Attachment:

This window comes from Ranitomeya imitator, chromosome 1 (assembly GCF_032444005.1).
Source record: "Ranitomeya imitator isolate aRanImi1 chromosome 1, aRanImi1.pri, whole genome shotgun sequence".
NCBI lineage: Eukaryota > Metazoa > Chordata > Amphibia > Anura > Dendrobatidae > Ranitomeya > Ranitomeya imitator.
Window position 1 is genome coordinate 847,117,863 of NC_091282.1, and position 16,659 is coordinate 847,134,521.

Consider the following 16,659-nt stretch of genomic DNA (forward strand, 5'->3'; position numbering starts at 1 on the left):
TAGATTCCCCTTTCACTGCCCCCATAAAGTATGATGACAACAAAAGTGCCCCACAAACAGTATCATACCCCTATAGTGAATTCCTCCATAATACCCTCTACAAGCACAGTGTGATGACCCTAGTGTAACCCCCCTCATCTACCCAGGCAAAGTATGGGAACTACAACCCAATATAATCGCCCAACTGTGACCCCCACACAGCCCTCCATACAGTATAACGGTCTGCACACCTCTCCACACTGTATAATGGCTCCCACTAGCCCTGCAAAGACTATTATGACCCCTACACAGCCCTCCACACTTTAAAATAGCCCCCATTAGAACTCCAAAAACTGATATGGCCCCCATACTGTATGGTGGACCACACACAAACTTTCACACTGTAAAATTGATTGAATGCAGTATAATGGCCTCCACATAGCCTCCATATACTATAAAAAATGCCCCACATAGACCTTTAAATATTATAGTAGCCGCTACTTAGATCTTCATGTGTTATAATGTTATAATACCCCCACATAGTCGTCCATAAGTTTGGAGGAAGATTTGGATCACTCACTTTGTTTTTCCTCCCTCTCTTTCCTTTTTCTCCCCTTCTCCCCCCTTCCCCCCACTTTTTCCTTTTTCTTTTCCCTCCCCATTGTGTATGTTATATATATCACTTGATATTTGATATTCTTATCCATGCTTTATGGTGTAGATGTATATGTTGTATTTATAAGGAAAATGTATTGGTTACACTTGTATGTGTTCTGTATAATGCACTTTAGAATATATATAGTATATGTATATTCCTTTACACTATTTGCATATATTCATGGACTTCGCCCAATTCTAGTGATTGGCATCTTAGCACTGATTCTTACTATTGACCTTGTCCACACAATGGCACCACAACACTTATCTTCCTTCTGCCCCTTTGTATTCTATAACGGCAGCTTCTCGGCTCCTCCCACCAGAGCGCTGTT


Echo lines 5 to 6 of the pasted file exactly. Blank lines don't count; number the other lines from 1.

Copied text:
Consider the following 16,659-nt stretch of genomic DNA (forward strand, 5'->3'; position numbering starts at 1 on the left):
TAGATTCCCCTTTCACTGCCCCCATAAAGTATGATGACAACAAAAGTGCCCCACAAACAGTATCATACCCCTATAGTGAATTCCTCCATAATACCCTCTACAAGCACAGTGTGATGACCCTAGTGTAACCCCCCTCATCTACCCAGGCAAAGTATGGGAACTACAACCCAATATAATCGCCCAACTGTGACCCCCACACAGCCCTCCATACAGTATAACGGTCTGCACACCTCTCCACACTGTATAATGGCTCCCACTAGCCCTGCAAAGACTATTATGACCCCTACACAGCCCTCCACACTTTAAAATAGCCCCCATTAGAACTCCAAAAACTGATATGGCCCCCATACTGTATGGTGGACCACACACAAACTTTCACACTGTAAAATTGATTGAATGCAGTATAATGGCCTCCACATAGCCTCCATATACTATAAAAAATGCCCCACATAGACCTTTAAATATTATAGTAGCCGCTACTTAGATCTTCATGTGTTATAATGTTATAATACCCCCACATAGTCGTCCATAAGTTTGGAGGAAGATTTGGATCACTCACTTTGTTTTTCCTCCCTCTCTTTCCTTTTTCTCCCCTTCTCCCCCCTTCCCCCCACTTTTTCCTTTTTCTTTTCCCTCCCCATTGTGTATGTTATATATATCACTTGATATTTGATATTCTTATCCATGCTTTATGGTGTAGATGTATATGTTGTATTTATAAGGAAAATGTATTGGTTACACTTGTATGTGTTCTGTATAATGCACTTTAGAATATATATAGTATATGTATATTCCTTTACACTATTTGCATATATTCATGGACTTCGCCCAATTCTAGTGATTGGCATCTTAGCACTGATTCTTACTATTGACCTTGTCCACACAATGGCACCACAACACTTATCTTCCTTCTGCCCCTTTGTATTCTATAACGGCAGCTTCTCGGCTCCTCCCACCAGAGCGCTGTT